Pttrns, User Onboard, Related tab in the App Store, Pinterest, Mobile Patterns: just a few sources of inspiration.

Compromise, concede, barter, and when necessary, fight . The absolute hardest thing for a designer shipping an MVP is working with PMs and engineers to whittle down the concept to its smallest form. It’s truly a (heartbreaking) form of art. Learn why features are being snipped and stay on top of the analytics that could get them prioritized in a v2 (stay tuned for more on feature prioritization). Keep aspirational versions of the feature well documented and socialize them with your team frequently. Designers are uniquely poised to provide this type of lens into the future. Finally, sometimes you just have to fight. If you did your research properly, you’ll be an expert in the problem and it’s a designer’s job to advocate for the user at all costs.

Track version 2 features in the same file as v1 to ensure your team understands where you want to take the UX in the future.

The fun part

You’re the expert. In being some of the first people to tackle a particular problem, you’ll quickly find your team becoming experts in the issues, solutions, and just about everything in between.

Boost engagement with other teams’ features. If you’ve built a new feature that provides in-roads to other parts of your app or website, you’ll make a few friends along the way. Hopefully, in the future they’ll be apt to do the same for you.

Fast feedback. An MVP, by definition, exists to immediately affect user behavior. If you’ve properly tracked your feature, you’ll quickly start to see completely new signals from the product. Paul Adams, one of my all time favorite product people, wrote a great launch email to his team about this. It’s then your team’s responsibility to parse whether the signals you are tracking are indicating positive or negative user behaviors. Either way, you’re in for instantaneous feedback. A well tracked feature can help build the case for further investment, regardless of how well it performs in the MVP state ie. secure resources to build that thing that got cut in the first version. A poorly performing feature is more likely to get worked on than one without any tracking at all.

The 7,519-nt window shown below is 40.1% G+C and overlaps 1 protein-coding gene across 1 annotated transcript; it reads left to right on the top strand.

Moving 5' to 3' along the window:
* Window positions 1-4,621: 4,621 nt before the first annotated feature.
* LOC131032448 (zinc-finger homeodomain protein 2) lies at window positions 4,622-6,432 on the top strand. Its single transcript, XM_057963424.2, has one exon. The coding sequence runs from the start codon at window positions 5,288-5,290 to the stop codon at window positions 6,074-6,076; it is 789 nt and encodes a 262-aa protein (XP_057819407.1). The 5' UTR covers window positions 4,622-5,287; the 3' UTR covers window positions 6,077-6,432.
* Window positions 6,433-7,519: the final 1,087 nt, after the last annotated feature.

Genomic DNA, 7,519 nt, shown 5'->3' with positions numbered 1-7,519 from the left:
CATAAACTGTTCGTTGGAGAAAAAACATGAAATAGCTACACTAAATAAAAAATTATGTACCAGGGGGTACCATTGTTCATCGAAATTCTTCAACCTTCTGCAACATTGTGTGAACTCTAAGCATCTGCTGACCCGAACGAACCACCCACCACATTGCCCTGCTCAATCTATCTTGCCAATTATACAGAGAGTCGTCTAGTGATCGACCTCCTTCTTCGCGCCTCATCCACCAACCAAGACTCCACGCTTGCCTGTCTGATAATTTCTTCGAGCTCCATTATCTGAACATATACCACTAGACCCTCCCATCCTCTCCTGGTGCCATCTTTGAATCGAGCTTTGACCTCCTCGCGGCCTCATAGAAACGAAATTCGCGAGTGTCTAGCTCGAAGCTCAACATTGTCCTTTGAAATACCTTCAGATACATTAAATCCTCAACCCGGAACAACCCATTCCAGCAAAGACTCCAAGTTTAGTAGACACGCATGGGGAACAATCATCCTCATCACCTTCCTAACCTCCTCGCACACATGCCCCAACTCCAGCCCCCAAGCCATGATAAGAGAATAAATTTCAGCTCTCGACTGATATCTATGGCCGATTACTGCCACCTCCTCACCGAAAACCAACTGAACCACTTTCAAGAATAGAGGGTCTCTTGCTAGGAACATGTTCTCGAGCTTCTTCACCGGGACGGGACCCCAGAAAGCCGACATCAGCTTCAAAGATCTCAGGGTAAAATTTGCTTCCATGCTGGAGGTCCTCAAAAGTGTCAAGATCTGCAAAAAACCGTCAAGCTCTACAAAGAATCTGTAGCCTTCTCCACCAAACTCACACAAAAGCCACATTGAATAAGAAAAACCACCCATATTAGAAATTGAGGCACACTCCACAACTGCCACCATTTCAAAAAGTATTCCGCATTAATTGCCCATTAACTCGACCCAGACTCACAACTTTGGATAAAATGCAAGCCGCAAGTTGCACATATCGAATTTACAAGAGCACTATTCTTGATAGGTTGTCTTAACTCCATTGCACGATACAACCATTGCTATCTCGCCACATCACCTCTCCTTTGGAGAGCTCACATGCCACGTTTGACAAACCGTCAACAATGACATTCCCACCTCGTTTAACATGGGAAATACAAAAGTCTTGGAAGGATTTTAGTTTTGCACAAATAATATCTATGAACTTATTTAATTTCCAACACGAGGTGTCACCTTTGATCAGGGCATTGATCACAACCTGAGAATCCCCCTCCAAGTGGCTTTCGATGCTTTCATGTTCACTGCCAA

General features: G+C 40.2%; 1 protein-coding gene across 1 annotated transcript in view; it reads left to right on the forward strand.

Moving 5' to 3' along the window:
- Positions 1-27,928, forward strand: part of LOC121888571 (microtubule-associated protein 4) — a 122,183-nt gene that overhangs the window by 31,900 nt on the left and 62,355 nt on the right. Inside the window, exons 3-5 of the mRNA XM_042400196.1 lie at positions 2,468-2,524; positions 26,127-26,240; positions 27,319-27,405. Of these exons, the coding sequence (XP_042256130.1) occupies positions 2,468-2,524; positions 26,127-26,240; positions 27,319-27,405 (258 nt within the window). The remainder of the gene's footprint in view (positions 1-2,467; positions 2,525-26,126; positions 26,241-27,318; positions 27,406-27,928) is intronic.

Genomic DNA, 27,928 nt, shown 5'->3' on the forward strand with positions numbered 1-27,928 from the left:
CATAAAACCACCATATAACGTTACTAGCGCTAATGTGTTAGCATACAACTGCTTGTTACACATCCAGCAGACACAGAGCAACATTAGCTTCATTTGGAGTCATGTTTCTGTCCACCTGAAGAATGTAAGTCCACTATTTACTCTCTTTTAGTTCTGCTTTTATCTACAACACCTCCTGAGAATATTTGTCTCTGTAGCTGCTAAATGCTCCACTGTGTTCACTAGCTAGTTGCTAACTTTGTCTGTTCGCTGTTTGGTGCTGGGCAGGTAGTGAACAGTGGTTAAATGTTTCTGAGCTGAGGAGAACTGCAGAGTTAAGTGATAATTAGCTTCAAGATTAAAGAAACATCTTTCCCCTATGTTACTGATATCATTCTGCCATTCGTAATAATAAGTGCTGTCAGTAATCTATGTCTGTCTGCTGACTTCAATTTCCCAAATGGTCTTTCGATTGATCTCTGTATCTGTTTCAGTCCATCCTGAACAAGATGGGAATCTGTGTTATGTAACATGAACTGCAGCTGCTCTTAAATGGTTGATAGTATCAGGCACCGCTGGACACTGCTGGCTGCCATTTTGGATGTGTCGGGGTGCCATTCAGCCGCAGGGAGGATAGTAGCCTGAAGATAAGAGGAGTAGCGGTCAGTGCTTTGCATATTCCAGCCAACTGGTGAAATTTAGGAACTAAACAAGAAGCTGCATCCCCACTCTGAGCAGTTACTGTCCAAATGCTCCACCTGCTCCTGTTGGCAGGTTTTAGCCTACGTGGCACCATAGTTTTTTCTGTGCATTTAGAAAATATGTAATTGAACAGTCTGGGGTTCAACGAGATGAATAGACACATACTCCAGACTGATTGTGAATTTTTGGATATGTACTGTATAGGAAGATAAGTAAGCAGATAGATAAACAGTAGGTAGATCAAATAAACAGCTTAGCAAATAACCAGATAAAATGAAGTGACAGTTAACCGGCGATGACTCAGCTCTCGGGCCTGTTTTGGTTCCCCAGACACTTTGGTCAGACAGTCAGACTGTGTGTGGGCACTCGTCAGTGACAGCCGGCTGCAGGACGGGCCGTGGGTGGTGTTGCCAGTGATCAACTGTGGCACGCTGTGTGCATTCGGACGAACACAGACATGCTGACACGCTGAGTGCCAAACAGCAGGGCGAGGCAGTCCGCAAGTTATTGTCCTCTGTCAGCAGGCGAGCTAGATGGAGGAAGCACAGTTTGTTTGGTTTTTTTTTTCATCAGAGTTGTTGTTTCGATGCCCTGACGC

MVP’s. They might not be pretty, but they work.

The takeaway

MVP’s in a lot of ways are at complete odds with how a designer’s mind works. They often jettison the delight, the nuanced, and aspects we’ve come to accept as “standard” in other robust apps. This is all a part of the process. Stay on top of the features that didn’t make it and keep your team abreast of your “north star” concept. Pull back the covers on your process and expose your team to the all the twists and turns. You’ll quickly start to find that the design process itself is much like the MVP process — a meandering journey of experimentation and being wrong as fast as possible.

Questions for the reader

  1. The “connector” features within an MVP, in other words the parts that link to other parts of the app, sometimes don’t fall within scope. How do you prioritize the parts of a feature that do not directly improve your core KPI’s?
  2. What are the best resources out there for becoming a more data informed designer?
  3. How long are your iteration cycles ie. how often do you ship updates to a feature?

Next up:

Successful techniques for healthcare UX design